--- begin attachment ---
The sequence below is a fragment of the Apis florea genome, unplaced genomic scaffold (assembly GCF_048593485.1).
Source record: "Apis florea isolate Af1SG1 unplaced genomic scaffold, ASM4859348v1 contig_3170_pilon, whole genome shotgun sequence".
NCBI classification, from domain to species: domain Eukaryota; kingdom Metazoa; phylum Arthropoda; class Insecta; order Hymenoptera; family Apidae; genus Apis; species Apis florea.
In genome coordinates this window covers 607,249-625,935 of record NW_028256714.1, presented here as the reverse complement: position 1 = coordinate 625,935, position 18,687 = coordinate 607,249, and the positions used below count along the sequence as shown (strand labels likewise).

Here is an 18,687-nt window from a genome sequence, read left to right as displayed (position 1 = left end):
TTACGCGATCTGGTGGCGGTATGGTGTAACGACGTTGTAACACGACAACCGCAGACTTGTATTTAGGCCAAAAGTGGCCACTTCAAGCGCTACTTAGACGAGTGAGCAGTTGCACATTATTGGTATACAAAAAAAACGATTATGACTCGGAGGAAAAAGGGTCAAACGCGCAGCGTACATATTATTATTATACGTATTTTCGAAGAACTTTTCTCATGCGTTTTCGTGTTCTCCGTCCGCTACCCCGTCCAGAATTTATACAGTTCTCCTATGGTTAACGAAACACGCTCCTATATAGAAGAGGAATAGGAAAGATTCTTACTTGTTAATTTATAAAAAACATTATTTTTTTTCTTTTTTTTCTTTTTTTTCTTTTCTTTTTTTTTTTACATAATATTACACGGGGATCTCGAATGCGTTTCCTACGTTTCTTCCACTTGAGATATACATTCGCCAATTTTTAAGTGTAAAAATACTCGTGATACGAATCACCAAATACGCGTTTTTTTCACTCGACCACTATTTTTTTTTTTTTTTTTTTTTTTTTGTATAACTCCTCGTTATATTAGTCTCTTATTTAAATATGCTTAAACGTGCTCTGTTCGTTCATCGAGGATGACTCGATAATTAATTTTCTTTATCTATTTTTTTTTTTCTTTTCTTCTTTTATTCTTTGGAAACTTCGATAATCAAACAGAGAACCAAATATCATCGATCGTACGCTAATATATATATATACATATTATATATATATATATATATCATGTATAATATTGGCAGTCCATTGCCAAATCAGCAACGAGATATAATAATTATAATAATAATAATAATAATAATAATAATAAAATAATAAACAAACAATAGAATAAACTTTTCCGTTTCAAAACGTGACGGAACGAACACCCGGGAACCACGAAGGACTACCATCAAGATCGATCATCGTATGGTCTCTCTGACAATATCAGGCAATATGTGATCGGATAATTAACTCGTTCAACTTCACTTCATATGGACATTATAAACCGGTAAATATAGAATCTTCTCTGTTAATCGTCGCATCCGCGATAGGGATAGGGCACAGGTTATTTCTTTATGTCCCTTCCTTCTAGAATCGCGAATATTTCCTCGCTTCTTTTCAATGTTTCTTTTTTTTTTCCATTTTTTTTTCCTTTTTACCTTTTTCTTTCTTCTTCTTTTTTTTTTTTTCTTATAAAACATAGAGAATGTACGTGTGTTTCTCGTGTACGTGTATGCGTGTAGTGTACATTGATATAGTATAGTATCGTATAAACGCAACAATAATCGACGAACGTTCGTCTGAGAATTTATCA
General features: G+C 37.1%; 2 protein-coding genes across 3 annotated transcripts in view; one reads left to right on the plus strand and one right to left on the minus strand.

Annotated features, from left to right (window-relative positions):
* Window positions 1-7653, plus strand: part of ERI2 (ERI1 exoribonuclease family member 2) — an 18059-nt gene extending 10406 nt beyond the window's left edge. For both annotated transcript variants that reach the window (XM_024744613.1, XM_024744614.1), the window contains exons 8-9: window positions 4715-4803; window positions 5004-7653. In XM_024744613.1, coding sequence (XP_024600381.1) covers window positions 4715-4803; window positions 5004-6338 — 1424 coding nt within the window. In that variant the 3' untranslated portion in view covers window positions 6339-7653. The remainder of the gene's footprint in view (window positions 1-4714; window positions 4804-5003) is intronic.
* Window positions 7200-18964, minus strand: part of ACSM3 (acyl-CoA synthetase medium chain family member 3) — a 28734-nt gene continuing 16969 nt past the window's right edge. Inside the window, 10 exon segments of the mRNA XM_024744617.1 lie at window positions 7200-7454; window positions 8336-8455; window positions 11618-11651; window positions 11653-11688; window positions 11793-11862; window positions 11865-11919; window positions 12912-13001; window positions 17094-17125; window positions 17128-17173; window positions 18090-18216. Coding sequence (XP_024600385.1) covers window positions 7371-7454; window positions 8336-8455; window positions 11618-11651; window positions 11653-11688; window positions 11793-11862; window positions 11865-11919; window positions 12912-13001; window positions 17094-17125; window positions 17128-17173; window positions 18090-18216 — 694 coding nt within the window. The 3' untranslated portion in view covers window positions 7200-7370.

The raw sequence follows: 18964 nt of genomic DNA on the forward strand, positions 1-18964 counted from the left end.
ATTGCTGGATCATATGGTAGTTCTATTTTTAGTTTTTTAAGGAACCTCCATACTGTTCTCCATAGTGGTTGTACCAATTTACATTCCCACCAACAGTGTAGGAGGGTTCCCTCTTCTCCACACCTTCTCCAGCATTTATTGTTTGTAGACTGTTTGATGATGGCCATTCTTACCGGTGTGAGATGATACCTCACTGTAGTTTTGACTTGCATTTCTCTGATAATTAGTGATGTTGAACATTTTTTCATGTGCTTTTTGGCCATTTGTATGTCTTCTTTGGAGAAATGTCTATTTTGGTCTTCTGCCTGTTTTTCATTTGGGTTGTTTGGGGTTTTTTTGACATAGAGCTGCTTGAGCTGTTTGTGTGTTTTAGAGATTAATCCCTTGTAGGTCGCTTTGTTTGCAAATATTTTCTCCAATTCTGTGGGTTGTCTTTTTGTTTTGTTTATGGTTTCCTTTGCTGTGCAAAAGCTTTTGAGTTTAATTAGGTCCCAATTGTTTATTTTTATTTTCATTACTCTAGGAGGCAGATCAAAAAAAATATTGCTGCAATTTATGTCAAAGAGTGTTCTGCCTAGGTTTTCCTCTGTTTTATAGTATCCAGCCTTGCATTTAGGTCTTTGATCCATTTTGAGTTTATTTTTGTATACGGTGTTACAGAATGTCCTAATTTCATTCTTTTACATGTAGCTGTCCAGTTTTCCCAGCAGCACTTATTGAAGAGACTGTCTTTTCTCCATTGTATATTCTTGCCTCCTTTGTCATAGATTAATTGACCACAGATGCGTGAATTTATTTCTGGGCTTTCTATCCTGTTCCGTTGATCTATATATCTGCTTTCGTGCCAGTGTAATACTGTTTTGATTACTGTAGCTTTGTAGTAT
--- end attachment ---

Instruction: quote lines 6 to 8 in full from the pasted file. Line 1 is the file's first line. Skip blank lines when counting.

TTACGCGATCTGGTGGCGGTATGGTGTAACGACGTTGTAACACGACAACCGCAGACTTGTATTTAGGCCAAAAGTGGCCACTTCAAGCGCTACTTAGACGAGTGAGCAGTTGCACATTATTGGTATACAAAAAAAACGATTATGACTCGGAGGAAAAAGGGTCAAACGCGCAGCGTACATATTATTATTATACGTATTTTCGAAGAACTTTTCTCATGCGTTTTCGTGTTCTCCGTCCGCTACCCCGTCCAGAATTTATACAGTTCTCCTATGGTTAACGAAACACGCTCCTATATAGAAGAGGAATAGGAAAGATTCTTACTTGTTAATTTATAAAAAACATTATTTTTTTTCTTTTTTTTCTTTTTTTTCTTTTCTTTTTTTTTTTACATAATATTACACGGGGATCTCGAATGCGTTTCCTACGTTTCTTCCACTTGAGATATACATTCGCCAATTTTTAAGTGTAAAAATACTCGTGATACGAATCACCAAATACGCGTTTTTTTCACTCGACCACTATTTTTTTTTTTTTTTTTTTTTTTTTGTATAACTCCTCGTTATATTAGTCTCTTATTTAAATATGCTTAAACGTGCTCTGTTCGTTCATCGAGGATGACTCGATAATTAATTTTCTTTATCTATTTTTTTTTTTCTTTTCTTCTTTTATTCTTTGGAAACTTCGATAATCAAACAGAGAACCAAATATCATCGATCGTACGCTAATATATATATATACATATTATATATATATATATATATCATGTATAATATTGGCAGTCCATTGCCAAATCAGCAACGAGATATAATAATTATAATAATAATAATAATAATAATAATAATAAAATAATAAACAAACAATAGAATAAACTTTTCCGTTTCAAAACGTGACGGAACGAACACCCGGGAACCACGAAGGACTACCATCAAGATCGATCATCGTATGGTCTCTCTGACAATATCAGGCAATATGTGATCGGATAATTAACTCGTTCAACTTCACTTCATATGGACATTATAAACCGGTAAATATAGAATCTTCTCTGTTAATCGTCGCATCCGCGATAGGGATAGGGCACAGGTTATTTCTTTATGTCCCTTCCTTCTAGAATCGCGAATATTTCCTCGCTTCTTTTCAATGTTTCTTTTTTTTTTCCATTTTTTTTTCCTTTTTACCTTTTTCTTTCTTCTTCTTTTTTTTTTTTTCTTATAAAACATAGAGAATGTACGTGTGTTTCTCGTGTACGTGTATGCGTGTAGTGTACATTGATATAGTATAGTATCGTATAAACGCAACAATAATCGACGAACGTTCGTCTGAGAATTTATCA
General features: G+C 37.1%; 2 protein-coding genes across 3 annotated transcripts in view; one reads left to right on the plus strand and one right to left on the minus strand.

Annotated features, from left to right (window-relative positions):